Wednesday, August 24, 2005

Elderly offered reverse mortgages

Elderly offered reverse mortgages
2005/08/22, The Daily Yomiuri, page 1, 388 words

Elderly offered reverse mortgages
Chuo Mitsui Trust and Banking Co. has struck a deal with izakaya chain operator Watami to extend reverse mortgage plans for residents to pay the 10 million yen entry fee to nursing homes run by the leading pub-eatery company, The Yomiuri Shimbun learned Sunday.
A reverse mortgage--a loan against the borrower's home--does not require the debtor to pay back the loan as long as he or she is alive. The lender recovers the principal and interest by selling the mortgaged home upon the death of the borrower.
Tokyo-based Watami, which operates a nationwide chain of about 450 izakaya outlets, currently runs 16 nursing homes for the elderly in Tokyo and its vicinity--a new division it purchased in March.
The company plans to expand its nursing home operation nationwide and use Chuo Mitsui's reverse mortgage plans to attract as many residents as possible, sources close to the two companies said.
Until now, some nursing home residents have opted to sell their homes to cover the entry fee. But the trust bank's loan scheme will allow nursing home residents to keep their homes so that they can spend weekends at home.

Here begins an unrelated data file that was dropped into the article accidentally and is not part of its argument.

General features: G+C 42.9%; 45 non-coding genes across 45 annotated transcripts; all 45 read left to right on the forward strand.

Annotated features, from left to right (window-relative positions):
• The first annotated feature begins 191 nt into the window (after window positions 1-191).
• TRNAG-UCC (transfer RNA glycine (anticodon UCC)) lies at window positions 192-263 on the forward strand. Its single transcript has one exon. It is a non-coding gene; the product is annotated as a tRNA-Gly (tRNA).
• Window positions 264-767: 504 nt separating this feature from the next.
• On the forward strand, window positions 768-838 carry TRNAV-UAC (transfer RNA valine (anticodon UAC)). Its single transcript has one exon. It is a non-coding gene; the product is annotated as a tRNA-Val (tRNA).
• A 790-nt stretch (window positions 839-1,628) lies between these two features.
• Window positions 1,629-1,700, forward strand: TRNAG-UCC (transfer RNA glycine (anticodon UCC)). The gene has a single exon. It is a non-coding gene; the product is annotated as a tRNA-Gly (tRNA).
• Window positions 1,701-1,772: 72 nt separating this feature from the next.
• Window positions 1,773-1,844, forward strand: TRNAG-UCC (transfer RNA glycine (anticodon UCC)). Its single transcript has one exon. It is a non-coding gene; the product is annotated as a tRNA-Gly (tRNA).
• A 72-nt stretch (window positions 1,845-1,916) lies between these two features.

A mortgaged home can also serve as a backup if a resident is unable to adjust to life in a nursing home.
Watami has entered into an agreement with Chuo Mitsui as it is the only major bank offering reverse mortgage plans.
Leading banks suspended reverse mortgage services in the wake of the burst of the bubble economy. This spring, Chuo Mitsui resumed reverse mortgage deals after a 15-year break as property prices in Tokyo and some other large cities showed signs of recovery.
Chuo Mitsui wants to expand its customer base by focusing on loans to the elderly as it expects the aging population to result in a rise in the number of elderly people wanting to use nursing facilities.
The bank plans to lend the equivalent of up to 35 percent of the home value in an initial lump-sum deal, to be followed by a scheme to extend loans of up to several hundred thousand yen per annum.
People aged 65 or older with single-family houses in Tokyo, Osaka, Aichi and five other prefectures are eligible for the reverse mortgage loans. The land value of each house must be above 50 million yen.


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